Transcript from the "A Bug Story" Lesson
>> Douglas Crockford: I made a bug once and I need to confess. I need to come clean and share this with you. It was in 2001.
>> Douglas Crockford: And I was writing in Java, I wrote one of the first JSON parsers and it was part of a reference implementation to show people how easy it was to write a JSON parser.
[00:00:27] And it included this statement, which created an index variable, which counted characters into the string or a stream that was being parsed. So if there were a syntax error, we could tell you at what character position that error occurred. And an int is big enough to cover what about 2 billion characters, which is pretty big.
[00:00:52] That was 2 gigabytes was a big disk drive at that time and the way I was using chase and they never had a message that was bigger than a couple of K, so I thought that's a lot of headroom. That's being pretty generous. I'm future proof, this is good.
[00:01:11] So a couple years ago, I got a bug report from somebody who had passed a JSON text to the parser that was several gigabytes in size that contained a syntax error past 2 gigabytes. And the error message that my parser provided was wildly wrong and they looked at the code and they very quickly figured out why it was wildly wrong, and was because I said, int.
[00:01:39] So I hate int. Int's terrible. Int, I think is one of the worst ideas in the history of programming and the reason I hate int is because what it does on overflow. So, let's talk philosophically. So, what should happen if you have a value that's too big to fit in a cell of memory?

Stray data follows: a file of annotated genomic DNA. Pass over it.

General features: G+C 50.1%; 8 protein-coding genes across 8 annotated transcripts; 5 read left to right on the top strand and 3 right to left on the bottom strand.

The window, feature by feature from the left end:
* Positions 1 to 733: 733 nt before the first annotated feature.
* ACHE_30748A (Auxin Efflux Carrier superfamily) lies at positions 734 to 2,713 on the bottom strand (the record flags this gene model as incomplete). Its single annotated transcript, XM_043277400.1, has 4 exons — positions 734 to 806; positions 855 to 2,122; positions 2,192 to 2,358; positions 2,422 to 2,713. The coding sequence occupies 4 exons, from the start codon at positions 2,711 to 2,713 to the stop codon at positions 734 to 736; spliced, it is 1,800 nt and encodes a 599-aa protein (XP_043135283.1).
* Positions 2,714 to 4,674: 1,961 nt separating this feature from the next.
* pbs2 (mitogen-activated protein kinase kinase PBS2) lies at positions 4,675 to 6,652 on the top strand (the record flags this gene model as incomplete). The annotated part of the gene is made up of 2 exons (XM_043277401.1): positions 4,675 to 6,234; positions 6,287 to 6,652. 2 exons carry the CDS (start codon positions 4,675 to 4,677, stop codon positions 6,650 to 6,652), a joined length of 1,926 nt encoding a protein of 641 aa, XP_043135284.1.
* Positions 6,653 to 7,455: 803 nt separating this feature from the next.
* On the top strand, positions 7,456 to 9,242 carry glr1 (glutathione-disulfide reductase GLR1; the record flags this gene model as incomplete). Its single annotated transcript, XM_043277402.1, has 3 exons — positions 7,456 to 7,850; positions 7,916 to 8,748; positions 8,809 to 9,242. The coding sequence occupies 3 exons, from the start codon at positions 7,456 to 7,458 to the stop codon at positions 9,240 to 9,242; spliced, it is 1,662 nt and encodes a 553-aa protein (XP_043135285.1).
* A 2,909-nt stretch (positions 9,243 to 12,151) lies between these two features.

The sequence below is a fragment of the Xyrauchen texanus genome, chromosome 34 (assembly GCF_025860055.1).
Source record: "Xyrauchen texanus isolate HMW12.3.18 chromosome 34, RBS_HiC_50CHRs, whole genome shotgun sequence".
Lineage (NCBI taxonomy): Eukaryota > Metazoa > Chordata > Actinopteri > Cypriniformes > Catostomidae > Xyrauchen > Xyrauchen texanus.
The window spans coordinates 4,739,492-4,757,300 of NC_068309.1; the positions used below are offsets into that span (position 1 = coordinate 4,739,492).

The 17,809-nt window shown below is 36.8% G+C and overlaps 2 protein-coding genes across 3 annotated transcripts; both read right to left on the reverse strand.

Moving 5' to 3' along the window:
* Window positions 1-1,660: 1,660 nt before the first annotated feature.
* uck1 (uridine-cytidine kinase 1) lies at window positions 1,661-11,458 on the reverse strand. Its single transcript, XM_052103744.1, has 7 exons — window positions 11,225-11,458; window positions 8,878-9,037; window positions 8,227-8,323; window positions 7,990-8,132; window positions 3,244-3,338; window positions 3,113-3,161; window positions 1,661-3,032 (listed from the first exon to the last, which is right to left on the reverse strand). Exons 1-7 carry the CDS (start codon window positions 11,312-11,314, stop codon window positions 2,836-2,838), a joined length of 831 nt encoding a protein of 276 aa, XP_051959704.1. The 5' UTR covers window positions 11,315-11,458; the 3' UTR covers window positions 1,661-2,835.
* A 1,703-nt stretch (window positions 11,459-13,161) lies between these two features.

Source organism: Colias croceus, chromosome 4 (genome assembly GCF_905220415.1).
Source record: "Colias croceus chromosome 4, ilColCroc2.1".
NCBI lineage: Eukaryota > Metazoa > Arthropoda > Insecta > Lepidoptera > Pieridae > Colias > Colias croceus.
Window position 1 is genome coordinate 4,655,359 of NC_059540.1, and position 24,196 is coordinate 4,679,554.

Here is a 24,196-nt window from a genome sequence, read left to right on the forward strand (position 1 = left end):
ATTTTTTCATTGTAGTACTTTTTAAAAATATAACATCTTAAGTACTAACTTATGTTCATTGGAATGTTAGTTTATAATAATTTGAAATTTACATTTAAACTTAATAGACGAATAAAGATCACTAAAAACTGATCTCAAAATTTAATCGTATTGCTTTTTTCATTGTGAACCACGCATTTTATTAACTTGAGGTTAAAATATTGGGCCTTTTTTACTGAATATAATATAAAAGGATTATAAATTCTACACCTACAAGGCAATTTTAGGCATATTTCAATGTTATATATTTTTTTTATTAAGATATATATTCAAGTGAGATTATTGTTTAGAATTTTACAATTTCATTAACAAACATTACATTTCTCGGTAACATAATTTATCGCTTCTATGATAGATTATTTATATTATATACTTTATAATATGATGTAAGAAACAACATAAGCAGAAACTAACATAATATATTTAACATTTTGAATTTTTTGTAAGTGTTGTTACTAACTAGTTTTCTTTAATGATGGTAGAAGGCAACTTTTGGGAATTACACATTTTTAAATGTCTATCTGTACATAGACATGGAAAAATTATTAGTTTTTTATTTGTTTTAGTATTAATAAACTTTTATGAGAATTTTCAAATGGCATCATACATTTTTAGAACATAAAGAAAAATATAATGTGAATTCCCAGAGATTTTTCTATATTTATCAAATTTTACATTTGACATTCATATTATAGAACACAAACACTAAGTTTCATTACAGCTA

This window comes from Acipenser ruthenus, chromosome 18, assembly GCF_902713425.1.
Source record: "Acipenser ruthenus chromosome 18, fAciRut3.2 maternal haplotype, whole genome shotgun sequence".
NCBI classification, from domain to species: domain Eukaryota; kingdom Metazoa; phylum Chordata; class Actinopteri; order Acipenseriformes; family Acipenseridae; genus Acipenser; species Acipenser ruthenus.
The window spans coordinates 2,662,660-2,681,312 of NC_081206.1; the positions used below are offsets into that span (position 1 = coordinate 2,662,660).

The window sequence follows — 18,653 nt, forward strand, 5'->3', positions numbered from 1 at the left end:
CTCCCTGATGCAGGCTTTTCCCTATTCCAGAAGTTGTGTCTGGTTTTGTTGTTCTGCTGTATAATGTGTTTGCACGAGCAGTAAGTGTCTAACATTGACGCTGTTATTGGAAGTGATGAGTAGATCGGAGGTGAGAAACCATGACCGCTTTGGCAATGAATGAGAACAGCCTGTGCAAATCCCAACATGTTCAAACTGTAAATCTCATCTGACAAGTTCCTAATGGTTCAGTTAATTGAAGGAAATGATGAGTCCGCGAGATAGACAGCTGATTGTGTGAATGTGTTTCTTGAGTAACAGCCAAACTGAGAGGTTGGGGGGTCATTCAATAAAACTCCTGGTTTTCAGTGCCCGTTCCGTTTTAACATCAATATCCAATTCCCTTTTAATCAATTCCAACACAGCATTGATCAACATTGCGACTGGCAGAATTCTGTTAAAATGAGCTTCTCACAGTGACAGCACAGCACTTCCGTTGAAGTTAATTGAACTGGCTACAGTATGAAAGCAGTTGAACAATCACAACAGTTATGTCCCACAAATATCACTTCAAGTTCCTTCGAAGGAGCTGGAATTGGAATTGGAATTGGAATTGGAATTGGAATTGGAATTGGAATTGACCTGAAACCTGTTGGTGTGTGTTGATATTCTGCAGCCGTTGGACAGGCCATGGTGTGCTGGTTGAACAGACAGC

[00:02:07] What should happen? There's one school of thought that says, well, the CPU should haul it. That's kind of old school. You're not going get 99s that way, but at least you're guaranteed you're not going to create any bad results. Death before confusion. There's another school that says, we'll have an interrupt.
[00:02:29] We'll raise an exception. We'll go to some other path, which says something. [SOUND] Do some about that, give some warning and prevent the original operation from falling through. That's reasonable. Another approach would say, we'll provide some sentinel, some non-value and put that in memory instead. So when you go back and look for it, it'll say, don't know what you're looking for, but it's not here.
[00:02:54] Another approach might say, take the largest thing that does fit and put that in there instead. It's called saturation. That's a reasonable thing to do in computer graphics and signal processing, but you don't wanna do that in financial applications. No, no, no. But suppose what you want to do is maximize the likelihood in effect of errors, I think what you wanna do is throw away the most significant bits and don't tell anybody and that's what we do and I don't think it makes sense.
[00:03:27] So, why do we do that? It's because it made sense in the 50s. So in the 50s, we made computers out of vacuum tubes and vacuum tubes are big and they consume a lot of power and they get hot and they burn out quickly. So the more tubes you have in your ALU, the more it costs to build, the more it costs operate, the more it costs to maintain, the shorter the mean time to failure.